You might enjoy CFL offences a lot too like me because so many plays look more like NCAA West Coast ball with the quick short passes or the common spread sets as are not used quite as much in the NFL though growing in popularity. More on that current development and trend and others as I have posted in the NFL section too.

With time perhaps you'll see like me and other fans of X's and O's how each type of gridiron football, though with different fine traditions, rules, and skills, has a somewhat common coaching base with which schemes that are successful sort of bleed into the other brands of football.

I for one, would love to see the Super Bowl winner vs. the Grey Cup winner play each other. Maybe, they can play 1/2 of the game under NFL and the other 1/2 under CFL rules.
I was thinking about this last night again after that game and this matchup would be the ultimate! The best resolution would be to play a home-and-home series with each team's respective league rules for at least a whole game. First it ought be tried as an exhibition by two non-champion teams too.

Food For Thought
-Can you imagine for example an NFL team dependent a lot on the run being forced to spread it out more when visiting the Canadian team?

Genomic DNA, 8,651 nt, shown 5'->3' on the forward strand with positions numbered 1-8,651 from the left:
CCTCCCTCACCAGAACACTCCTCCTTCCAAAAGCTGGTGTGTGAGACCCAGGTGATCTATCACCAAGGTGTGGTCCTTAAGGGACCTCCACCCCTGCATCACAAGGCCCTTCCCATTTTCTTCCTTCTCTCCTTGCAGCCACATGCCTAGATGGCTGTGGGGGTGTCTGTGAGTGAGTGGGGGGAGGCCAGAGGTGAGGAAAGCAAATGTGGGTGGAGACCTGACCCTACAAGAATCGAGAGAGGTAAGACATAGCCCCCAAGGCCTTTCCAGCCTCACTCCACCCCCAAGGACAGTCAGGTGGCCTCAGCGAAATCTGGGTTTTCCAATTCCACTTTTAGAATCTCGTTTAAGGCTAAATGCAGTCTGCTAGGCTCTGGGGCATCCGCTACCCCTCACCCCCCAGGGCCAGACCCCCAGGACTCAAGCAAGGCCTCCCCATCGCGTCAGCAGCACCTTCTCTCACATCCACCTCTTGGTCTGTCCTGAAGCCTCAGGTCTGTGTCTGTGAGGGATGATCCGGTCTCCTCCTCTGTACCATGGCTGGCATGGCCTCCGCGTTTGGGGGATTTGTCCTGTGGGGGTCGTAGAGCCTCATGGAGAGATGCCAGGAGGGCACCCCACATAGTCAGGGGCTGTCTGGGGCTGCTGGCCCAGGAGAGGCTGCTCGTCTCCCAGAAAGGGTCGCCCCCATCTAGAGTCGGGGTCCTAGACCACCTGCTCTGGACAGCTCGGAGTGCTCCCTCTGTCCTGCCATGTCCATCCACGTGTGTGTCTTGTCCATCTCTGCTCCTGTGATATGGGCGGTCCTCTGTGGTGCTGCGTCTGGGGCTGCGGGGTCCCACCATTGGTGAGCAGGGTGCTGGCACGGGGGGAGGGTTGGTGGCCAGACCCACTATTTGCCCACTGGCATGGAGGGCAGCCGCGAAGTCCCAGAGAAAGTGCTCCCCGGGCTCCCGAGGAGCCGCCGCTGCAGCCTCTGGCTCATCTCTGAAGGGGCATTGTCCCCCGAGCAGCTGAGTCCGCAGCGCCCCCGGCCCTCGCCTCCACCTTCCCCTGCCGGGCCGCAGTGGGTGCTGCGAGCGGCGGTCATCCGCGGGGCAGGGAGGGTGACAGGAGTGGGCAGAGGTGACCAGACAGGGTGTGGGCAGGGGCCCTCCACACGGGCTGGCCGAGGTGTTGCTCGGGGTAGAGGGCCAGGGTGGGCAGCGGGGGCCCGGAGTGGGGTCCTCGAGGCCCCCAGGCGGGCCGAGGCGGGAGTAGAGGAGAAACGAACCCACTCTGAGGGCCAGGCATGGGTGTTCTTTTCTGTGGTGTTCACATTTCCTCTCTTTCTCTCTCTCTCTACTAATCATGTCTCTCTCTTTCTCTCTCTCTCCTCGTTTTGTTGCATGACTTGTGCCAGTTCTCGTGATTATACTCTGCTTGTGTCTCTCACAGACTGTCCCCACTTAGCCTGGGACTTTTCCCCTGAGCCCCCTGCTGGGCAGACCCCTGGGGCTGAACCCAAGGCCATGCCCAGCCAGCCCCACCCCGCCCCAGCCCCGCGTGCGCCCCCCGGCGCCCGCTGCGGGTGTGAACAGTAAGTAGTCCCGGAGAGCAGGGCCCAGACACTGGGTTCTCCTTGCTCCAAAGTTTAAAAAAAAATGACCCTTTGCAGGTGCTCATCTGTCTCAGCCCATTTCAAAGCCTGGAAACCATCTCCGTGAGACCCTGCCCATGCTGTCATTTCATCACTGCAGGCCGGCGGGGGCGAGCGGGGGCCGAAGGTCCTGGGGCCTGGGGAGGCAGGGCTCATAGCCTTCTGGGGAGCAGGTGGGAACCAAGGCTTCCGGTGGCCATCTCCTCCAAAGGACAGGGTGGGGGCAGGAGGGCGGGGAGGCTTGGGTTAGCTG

-And then wouldn't it be cool to see an ultra-quick and strong NFL pass-rush give the CFL linemen the battle of their lives but have to start a yard back?

-And then when the CFL team visits down here, it'll be cool to see how they manage to use the space on the smaller field with one fewer guy with their spread offence playbook. Contrary to likely popular belief, I do NOT see an accomplished CFL quarterback having problems getting the ball out fast enough or receivers getting open for short windows. Think West Coast offense here as by my count only the 49ers using now with Seattle and Philadelphia using hybrid elements. We'd likely see more of something smooth and new missing from most NFL football but for when the elite quarterbacks play.

-Visiting CFL defence against NFL offencive line? The battle of their lives too! Also the CFL defencive backs will have to be far more physical within the allowed five yards down here with the NFL's largely taller, faster, and stronger receivers on the whole (think in terms of last night of tall receivers like Jamel Richardson, S J Green, and P. Rodriguez being the norm in the NFL AND being able to shove around the DB's more too).

Hello All,

Well thanks again to the magic of Sirius, I got to listen to the Bombers take their first step to the Grey Cup! A great win at home. They are now in first place in their division.